The Elements of Drawing, John Ruskin’s teaching collection at Oxford

The Elements of Drawing, John Ruskin’s teaching collection at Oxford

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Print of the Decoration on a Greek Hydria, showing Apollo Kaeppelin et Compagnie

  • Curator’s description:


    The lithograph shows Apollo in the centre, holding his lyre, seated on the Delphic tripod, with a pair of wings behind it. A dolphin is shown to either side of the tripod, and below is the sea with several fish and an octopus. The print reproduces the decoration of a red-figure hydria in the Museo Gregoriano in Rome. It was plate VI in the second volume of Lenormant and de Witte's "Elite des monuments céramographiques", published in 1857. It was presumably taken from Ruskin's copy of the work now preserved in the Ruskin Library (inventory no. 1996B2621), which is missing many of its plates.

    The print was first catalogued by Ruskin in 1870, as no. 207 in the Standard Series, framed with another print from Lenormant and de Witte of a black-figure illustration of Apollo and two women; they formed part of a series 'arranged chiefly with the view of showing the change in Greek conception of deity'. It retained its number in the 1871 catalogue of the Standard and Reference Series but, by the time Cook and Wedderburn were compiling their edition of the catalogues (published in 1906), the frame had been moved to no. 189. Cook and Wedderburn note (XXI.45 n. 1) that it carried its original number (207) on the edge of its frame, but the new number (189) on the face. Presumably, it was easier to engrave and attach a new ivory label on the edge of the frame than it was to remove or gild over the painted number on the face.

    According to Ruskin, the change in the ancient Greek conception of deity took place between the sixth and fourth centuries BC, and was marked by a development from conceiving of the gods as embodiments of physical forces to individual, characterised intelligences; from active to passive figures; and from grotesque to deliberately-selected beautiful depictions. At the same time, ceramic decoration changed from painting black figures on the red ground to painting a black background, letting the red ground show through in the figures themselves - though this soon led to careless execution. He believed the best vases were red-figure vases produced just after the transition (Catalogue of Examples, pp. 25-27; Standard and Reference catalogue, pp. 28-30).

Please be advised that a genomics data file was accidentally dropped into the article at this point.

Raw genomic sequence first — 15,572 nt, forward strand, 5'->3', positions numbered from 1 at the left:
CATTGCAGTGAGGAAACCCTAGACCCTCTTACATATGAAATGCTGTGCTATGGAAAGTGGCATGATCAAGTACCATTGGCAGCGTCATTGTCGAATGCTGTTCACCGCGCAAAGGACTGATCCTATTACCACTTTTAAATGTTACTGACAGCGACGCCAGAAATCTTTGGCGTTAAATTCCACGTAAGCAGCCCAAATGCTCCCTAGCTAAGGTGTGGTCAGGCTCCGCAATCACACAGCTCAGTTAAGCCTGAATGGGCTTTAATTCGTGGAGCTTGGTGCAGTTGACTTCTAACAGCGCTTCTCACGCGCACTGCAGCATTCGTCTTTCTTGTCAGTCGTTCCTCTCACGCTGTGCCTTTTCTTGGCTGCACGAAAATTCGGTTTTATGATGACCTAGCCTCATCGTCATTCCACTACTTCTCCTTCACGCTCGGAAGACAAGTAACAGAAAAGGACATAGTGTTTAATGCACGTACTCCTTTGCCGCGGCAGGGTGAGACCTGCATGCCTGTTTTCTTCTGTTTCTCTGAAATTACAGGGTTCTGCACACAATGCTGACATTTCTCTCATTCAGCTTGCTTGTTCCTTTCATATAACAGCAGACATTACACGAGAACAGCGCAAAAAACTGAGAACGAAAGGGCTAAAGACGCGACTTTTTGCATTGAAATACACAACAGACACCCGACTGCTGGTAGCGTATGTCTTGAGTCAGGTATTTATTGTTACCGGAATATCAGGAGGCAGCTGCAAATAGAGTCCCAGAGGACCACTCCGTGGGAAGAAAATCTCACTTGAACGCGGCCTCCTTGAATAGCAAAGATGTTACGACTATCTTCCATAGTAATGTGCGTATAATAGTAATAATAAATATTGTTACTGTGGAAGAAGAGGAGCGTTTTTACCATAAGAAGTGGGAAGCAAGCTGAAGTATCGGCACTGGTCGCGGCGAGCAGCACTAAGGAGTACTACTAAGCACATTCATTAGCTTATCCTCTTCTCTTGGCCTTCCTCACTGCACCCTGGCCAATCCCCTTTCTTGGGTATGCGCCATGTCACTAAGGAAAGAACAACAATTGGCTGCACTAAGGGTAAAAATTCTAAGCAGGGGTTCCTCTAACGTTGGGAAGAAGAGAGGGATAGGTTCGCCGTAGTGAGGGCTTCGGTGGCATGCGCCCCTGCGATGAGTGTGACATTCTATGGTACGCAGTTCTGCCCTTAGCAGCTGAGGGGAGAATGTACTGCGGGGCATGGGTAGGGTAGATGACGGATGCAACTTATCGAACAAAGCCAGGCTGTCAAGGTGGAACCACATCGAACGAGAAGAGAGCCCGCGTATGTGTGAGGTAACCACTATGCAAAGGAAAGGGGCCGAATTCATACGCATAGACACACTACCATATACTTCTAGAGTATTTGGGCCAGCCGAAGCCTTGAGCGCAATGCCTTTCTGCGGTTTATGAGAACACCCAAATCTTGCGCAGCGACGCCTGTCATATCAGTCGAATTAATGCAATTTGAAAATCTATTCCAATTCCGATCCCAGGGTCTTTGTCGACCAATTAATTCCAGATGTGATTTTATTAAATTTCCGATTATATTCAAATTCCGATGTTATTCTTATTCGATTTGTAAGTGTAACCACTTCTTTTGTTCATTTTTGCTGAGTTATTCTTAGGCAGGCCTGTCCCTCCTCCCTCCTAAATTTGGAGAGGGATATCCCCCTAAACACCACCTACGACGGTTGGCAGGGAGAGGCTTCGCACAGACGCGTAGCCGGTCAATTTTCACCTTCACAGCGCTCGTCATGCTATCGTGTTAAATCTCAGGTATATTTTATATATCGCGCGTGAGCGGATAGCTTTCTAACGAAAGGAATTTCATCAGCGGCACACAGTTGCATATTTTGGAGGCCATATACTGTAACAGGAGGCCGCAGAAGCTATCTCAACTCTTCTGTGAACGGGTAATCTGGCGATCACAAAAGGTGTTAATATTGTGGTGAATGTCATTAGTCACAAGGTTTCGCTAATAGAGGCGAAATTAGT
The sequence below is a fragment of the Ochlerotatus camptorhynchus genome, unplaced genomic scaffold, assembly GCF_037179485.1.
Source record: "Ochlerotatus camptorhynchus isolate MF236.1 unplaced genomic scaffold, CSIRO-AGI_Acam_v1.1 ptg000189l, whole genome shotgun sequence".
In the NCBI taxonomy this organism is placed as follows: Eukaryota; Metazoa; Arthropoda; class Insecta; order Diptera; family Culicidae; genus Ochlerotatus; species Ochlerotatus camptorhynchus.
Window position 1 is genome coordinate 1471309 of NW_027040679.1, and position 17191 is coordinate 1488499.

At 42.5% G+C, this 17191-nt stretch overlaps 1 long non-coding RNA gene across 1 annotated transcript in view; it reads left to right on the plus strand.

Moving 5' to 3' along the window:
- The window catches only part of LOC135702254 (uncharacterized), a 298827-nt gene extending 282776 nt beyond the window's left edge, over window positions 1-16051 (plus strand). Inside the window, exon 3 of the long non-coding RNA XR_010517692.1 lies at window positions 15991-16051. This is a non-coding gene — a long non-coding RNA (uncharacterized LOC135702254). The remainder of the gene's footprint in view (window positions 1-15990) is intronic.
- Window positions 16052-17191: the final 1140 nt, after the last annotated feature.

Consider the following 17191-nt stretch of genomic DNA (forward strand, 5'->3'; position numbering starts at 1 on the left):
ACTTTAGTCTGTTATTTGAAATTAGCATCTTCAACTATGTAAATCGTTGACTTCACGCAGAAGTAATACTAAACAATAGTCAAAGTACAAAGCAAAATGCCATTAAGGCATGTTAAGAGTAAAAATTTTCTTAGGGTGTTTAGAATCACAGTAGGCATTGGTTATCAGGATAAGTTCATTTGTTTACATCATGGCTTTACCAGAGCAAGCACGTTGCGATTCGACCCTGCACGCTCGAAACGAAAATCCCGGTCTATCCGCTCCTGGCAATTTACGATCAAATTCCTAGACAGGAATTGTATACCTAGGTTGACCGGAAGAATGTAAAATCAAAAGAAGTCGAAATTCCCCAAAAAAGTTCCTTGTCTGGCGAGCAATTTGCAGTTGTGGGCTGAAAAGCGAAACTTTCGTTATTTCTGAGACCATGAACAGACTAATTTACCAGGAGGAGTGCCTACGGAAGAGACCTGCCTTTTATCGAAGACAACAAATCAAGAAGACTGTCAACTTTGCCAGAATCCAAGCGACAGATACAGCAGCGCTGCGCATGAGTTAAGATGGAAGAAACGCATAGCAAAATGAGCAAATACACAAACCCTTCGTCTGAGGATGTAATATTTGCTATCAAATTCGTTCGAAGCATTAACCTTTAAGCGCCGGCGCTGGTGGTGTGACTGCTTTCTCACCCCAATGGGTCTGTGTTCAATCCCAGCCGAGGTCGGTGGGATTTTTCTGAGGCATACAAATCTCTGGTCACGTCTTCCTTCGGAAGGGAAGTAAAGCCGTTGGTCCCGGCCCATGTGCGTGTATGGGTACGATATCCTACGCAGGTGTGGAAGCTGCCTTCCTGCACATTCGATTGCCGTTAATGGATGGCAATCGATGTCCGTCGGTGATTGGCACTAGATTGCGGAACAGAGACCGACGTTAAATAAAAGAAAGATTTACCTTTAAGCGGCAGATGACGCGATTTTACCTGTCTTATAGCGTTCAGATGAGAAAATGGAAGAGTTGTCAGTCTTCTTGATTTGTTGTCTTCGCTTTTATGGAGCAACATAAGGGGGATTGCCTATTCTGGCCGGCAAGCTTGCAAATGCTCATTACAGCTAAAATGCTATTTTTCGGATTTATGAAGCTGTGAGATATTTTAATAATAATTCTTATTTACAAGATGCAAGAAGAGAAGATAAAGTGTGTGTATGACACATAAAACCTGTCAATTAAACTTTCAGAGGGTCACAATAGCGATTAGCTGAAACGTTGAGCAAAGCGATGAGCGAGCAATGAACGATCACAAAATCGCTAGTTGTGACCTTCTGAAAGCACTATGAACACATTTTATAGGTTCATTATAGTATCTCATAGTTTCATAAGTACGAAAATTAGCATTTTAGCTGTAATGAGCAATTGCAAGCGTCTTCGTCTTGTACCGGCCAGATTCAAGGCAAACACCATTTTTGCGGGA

Ruskin described the print as showing 'The Delphic Apollo crossing the sea'. However, discussing the frame in his lecture on "Light" on 16 March 1870, Ruskin concentrated on the print above it in the frame, pausing to note only 'Underneath, Artemis, and Apollo, of Phidian time' (Lectures on Art, § 154 = XX.148). Talking of the motion of dolphins in "The Queen of the Air", he noted how 'the dolphin’s arching rise and re-plunge ... [is] taken as a type of the emergence of the sun or stars from the sea in the east and plunging beneath in the west. Hence, Apollo, when in his personal power he crosses the sea, leading his Cretan colonists to Pytho, takes the form of a dolphin, becomes Apollo Delphinius, and names the founded colony "Delphi." The lovely drawing of the Delphic Apollo on the hydria of the Vatican ..., gives the entire conception of this myth' (§ 39 = XIX.337). The image was reproduced as plate XV in Cook and Wedderburn's edition of "The Queen of the Air" (XIX, pl. XV, f.p. 338).

  • Details

    Kaeppelin et Compagnie (active c. 1839 - c. 1860) (printer)
    A. Rey (active c. 1844 - c. 1858) (lithographer)
    Object type
    Material and technique
    watercolour and bodycolour over lithograph on wove paper
    227 x 191 mm (stone); 351 x 244 mm (sheet)
    Recto, all printed, around the image:
    top left: T.II.
    top right: PL. VI.
    bottom left: Lith. de Kaeppelin et Cie.
    bottom right: A. Rey, sc.

    Recto, in manuscript, all in ink:
    top, towards left: Apollo. A.2
    just above the top left corner of the image: R

    Verso, bottom centre, the Ruskin School's stamp

    Presented by John Ruskin to the Ruskin Drawing School (University of Oxford), 1875; transferred from the Ruskin Drawing School to the Ashmolean Museum, c.1949.

    No. of items
    Accession no.
  • Subject terms allocated by curators:


  • References in which this object is cited include:


    Ruskin, John, Catalogue of Examples Arranged for Elementary Study in the University Galleries (Oxford: Clarendon Press, 1870), cat. Standard no. 207

    Lenormant, Charles, and Jean de Witte, Elite des monuments céramographiques: Matériaux pour l'histoire des religions et des moeurs de l'antiquité, 4 vols in 8 (Paris: Leleux, 1844-1861), vol. II, pl. VI

    Ruskin, John, Catalogue of the Reference Series Including Temporarily the First Section of the Standard Series (London: Smith, Elder, [1872]), cat. Reference no. 207

    Ruskin, John, ‘The Ruskin Art Collection at Oxford: Catalogues, Notes and Instructions’, Edward T. Cook and Alexander Wedderburn, eds, The Works of John Ruskin: Library Edition, 39 (London: George Allen, 1903-1912), 21, cat. Reference no. 189

    Ruskin, John, ‘Lectures on Art: Delivered Before the University of Oxford in Hilary Term, 1870’, Edward T. Cook and Alexander Wedderburn, eds, The Works of John Ruskin: Library Edition, 39 (London: George Allen, 1903-1912), 20

    Ruskin, John, ‘The Queen of the Air: Being a Study of the Greek Myths of Cloud and Storm’, Edward T. Cook and Alexander Wedderburn, eds, The Works of John Ruskin: Library Edition, 39 (London: George Allen, 1903-1912), 19


    • Western Art Print Room

Position in Ruskin’s Collection

Ruskin's Catalogues

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